Linus has publicly been more critical of the OpenBSD development model than I have been in any of my posts. In case you keep missing it. I simply deny that there is clear evidence that in any real-world environment a secured OpenBSD (or a FreeBSD) box is more secure than a secured Linux box. That isn't saying that OpenBSD isn't good, nor is it saying that Linux is the best.
Very well put; an elegant statement.
...and inaccurate. I've already given examples as to how OpenBSD has avoided proactive security measures either because they consider their existing security sufficient or Theo D. has gone a little nuts.
I love that some ITT Tech foolio is questioning the methodology of a trained statistical modeler.
First, your use of "statistical modeler" instead of simply "statistician" is adorable! Second I think it's more me saying "Where exactly *is* your methodology?" and maud_dib kind of pretending that methodological transparency isn't important.
there’s evidence to suggest that most Linux distributions are not up to the standards of FreeBSD, for instance — let alone OpenBSD, with possibly the best security record of any general-purpose operating system.
This article is all over the place. At first he says there is evidence to suggest but he doesn't say what that is, The only thing he seems to mention is the OpenBSD tagline (which says nothing about FreeBSD). He does make this other interesting quote later on:
One of the most common criteria used by people who don’t really understand security, and by those who do understand it but want to manipulate those who don’t with misdirection and massaged statistics, is vulnerability discovery rates.
Isn't this one of the two primary metrics that maud_dib espoused? According to this guy he says maud_dib 'doesn't understand security'. I've already given my rationale for why these rates aren't such a good metric.
He goes on to mention a few more metrics without any rational why these are particularly useful.
i) code quality auditing
ii) default security configuration
iii) patch quality and response time
iv) privilege separation architecture
i) I don't agree with this as prima facie
it's difficult to express it as a metric. What units does "code quality auditing" come in?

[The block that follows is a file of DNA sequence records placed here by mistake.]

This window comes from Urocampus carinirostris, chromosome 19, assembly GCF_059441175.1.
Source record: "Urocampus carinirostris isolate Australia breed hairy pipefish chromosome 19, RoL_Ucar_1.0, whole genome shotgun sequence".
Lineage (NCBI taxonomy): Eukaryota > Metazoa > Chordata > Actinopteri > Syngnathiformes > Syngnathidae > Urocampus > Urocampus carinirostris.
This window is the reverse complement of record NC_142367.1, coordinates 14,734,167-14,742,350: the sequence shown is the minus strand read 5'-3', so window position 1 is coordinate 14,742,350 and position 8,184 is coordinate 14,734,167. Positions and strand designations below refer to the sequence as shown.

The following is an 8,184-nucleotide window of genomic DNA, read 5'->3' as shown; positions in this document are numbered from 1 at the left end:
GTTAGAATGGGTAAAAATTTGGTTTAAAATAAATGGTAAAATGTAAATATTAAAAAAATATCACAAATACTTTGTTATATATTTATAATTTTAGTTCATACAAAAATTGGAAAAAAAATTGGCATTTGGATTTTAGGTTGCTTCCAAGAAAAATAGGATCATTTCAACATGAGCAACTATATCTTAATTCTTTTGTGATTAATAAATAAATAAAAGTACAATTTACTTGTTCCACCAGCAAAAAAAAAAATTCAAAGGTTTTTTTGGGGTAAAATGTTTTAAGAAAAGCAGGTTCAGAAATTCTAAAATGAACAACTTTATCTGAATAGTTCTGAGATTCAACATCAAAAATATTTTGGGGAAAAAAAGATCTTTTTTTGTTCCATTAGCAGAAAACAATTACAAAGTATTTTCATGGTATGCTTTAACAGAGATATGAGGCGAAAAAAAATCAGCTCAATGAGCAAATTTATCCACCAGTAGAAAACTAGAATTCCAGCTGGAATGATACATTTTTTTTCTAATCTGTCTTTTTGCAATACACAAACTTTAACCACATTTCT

ii) Likewise this is hard to express usefully as a number and it's really only meaningful to people who are in the habit of deploying systems in their default configs.
iii) If by 'quality' we mean a binary condition consisting of: a) Does it fix the security problem b) Does it cause another security problem. This is a metric I actually like but there's no information as to how FreeBSD, Linux and OpenBSD differ in this respect.
iv) Again I like this idea but it's difficult to express in units. Perhaps some categorical?
It's entertaining how, when his on-topic nonsense is corralled and put down, he simply disputes whether or not you *really* have an MS in stat.
...so on your Internet nobody pretends they're something they're not? I can see how security seems so easy over there then. Just make your login sequence ask: "Hey are you *really* supposed to be accessing this system?" since where you are everyone is completely honest. All attackers will be forced to say "No". Then you can log them out.
Where I am people regularly attempt to fake it. As I've already said my position is simple. Maud_dib has provided very little in the way of what he was attempting to do with his "psi", how it was meaningful to computer security and what data he was supplying to it. He has had multiple opportunities to clear up some very simple questions. I think that means the alleged statistician has earned some skepticism.
Besides I've provided a dearth of information as to why I hold the positions I do and I'm open to argument on those points. So far all you want to say is your position is a "fact" and therefore requires no support. Which is fine, have any sort of religion about computers you want but it's hardly surprising when those of us above the age of seventeen think the world is a little more complicated than you suggest.